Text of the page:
BASEMENT (Topel Lee, 2014)

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SPOILER ALERT!!

My notes on Basement:

1. Why were some of the actors not using their own voices? And why were they overacting like there’s no tomorrow?

2. The movie could easily be summed up as “a bunch of morons trapped in a mall with an aswang”. Are you laughing already?

3. The performances here were horrible. Everyone wanted to be the worst actor and they all won. Special credit to Sarah Lahbati and Teejay Marquez.

4. I simply lost it when the lower half of the manananggal wearing black Soen panties started prancing around.

5. One character had a handful of salt and ran after Ms. Soen. By the time she caught up with it, the salt was gone. It… melted?!

6. The lead character challenged the manananggal to a duel and brought out a… fire extinguisher!! Whee!

7. The only thing scary here was that I paid Php180 for this crap. What a waste!

Don’t expect hugs from a scared date. She’ll probably slap you instead for making her watch this.

Rating: ★☆☆☆☆

(Originally published February 15, 2014.)

AMOROSA: THE REVENGE (Topel Lee, 2012)

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Bad, bad movie.

I pity Angel Aquino for subjecting herself to such an awful screenplay. I just hope she got a big paycheck for this.

The movie had one too many plot twists to distract you from the lack of a strong plot. It basically starred a ghost that seemed to pop up for no reason other than to scare the lead (by the end, you’d be questioning why she was doing that in the first place).

The Sophie’s Choice bit was idiotic and characters just kept making stupid decisions. One even developed amnesia after getting stabbed in the stomach.

I spent most of the time laughing instead.

Rating: ★☆☆☆☆

(Originally published September 9, 2012.)

BLOODY CRAYONS (Topel Lee, 2017)

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SPOILER ALERT!!

My notes on Bloody Crayons:

1. During the height of Scream fever in the late ’90s, Viva Films attempted to create (read: blatantly ripped-off) a Pinoy version of that popular slasher flick and came up with the terrible Sumigaw Ka…Hanggang Gusto Mo. It was directed by Eric Quizon who had the audacity to cast himself as the movie’s killer and also included the entire cast of T.G.I.S. (kids today would never know the kilig brought by the Wacks and Peachy love team), plus other GMA Artist Center artists question mark.

In one scene, the killer (probably a fan of Mara del Valle) was running after Gladys Reyes who actually tried to escape by climbing up a fireplace. She ended up getting roasted, of course (silly girl, not even Becky would go up a chimeneya to run away from Ms. Minchin).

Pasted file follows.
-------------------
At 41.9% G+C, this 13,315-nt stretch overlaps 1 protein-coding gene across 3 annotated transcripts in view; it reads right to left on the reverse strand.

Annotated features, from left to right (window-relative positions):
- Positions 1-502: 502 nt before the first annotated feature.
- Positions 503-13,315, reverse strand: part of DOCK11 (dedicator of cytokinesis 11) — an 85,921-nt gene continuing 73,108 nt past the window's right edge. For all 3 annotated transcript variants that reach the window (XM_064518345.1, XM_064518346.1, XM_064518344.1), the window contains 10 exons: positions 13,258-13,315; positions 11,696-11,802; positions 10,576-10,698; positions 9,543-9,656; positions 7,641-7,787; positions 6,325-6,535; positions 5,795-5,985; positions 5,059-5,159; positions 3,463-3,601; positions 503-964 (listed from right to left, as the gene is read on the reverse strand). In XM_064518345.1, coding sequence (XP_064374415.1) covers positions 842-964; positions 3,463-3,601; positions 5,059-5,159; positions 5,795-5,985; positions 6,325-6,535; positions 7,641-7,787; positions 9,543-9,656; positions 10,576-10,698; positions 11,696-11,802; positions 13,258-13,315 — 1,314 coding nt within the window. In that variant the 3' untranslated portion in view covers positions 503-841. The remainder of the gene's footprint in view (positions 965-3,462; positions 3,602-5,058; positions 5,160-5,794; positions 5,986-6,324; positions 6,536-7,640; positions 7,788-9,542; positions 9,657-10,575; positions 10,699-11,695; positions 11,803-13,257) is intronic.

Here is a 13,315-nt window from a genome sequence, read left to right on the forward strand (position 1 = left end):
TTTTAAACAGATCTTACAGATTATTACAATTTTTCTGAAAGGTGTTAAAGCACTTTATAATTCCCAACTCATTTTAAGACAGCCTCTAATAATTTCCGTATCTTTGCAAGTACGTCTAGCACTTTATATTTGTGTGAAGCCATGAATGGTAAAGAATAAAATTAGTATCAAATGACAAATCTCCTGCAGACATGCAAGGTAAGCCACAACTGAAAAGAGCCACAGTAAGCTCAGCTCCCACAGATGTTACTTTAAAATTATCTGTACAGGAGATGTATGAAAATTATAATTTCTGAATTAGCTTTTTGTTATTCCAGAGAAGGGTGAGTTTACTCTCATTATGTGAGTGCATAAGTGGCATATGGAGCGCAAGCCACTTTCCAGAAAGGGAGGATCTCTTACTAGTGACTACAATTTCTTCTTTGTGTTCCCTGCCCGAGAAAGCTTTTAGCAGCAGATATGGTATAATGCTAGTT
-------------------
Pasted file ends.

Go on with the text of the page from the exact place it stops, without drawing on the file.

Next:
It was the kind of So Bad, It’s Horrible type of movie that you would only want to see once in your life due to severe trauma, but couldn’t resist to mock whenever it would get shown on cable. It was also the reason why a number of my friends that I forced to watch with me ended up swearing off ever watching Pinoy films in cinemas. I hope you could forgive me, FDCP.

2. Bloody Crayons would probably be the millennial equivalent of that trashy movie, only this time produced by Star Cinema and starred a number of Star Magic starlets. Most of the previous horror films directed by Topel Lee had obvious influences from popular Asian counterparts and this one was no exception (albeit more of Hollywood movies from the opening film-within-a-film sequence used in the Scream series down to the other ones reminiscent of the Final Destination series, Identity, Cabin in the Woods, Don’t Breathe, and countless others of the same genre).

I hadn’t read the Wattpad novel that this was based on so I really wasn’t sure if the lack of originality was from the actual material or the treatment itself. (I was also confused by the separate original story credit given to its three writers when this was clearly an adaptation.)

3. The horror genre had always been the waterloo of our best local directors so I really wasn’t expecting much from this slasher flick. Unfortunately, it still lacked the fun and excitement of seeing mostly annoying characters get killed one by one. Really, all I hoped for was that the cast would be killed according to their acting prowess (naturally starting with the most bano ones), but that obviously didn’t happen with Ronnie Alonte and Elmo Magalona as two of the three remaining survivors.

I actually couldn’t decide who gave the worse performance since both of them could easily replace Aljur Abrenica as the real-life Machete. Ronnie still sounded like a talking robot jakono while Elmo acted like he was a hypnotized victim of the Budol-Budol Gang (except in one kitchen scene where he delivered his lines like he was having a seizure, complete with flailing hand movements). Seriously, mas gusto ko pa si Elmo nung nagpagulong-gulong siya sa burol with Julie Ann San Jose in Just One Summer.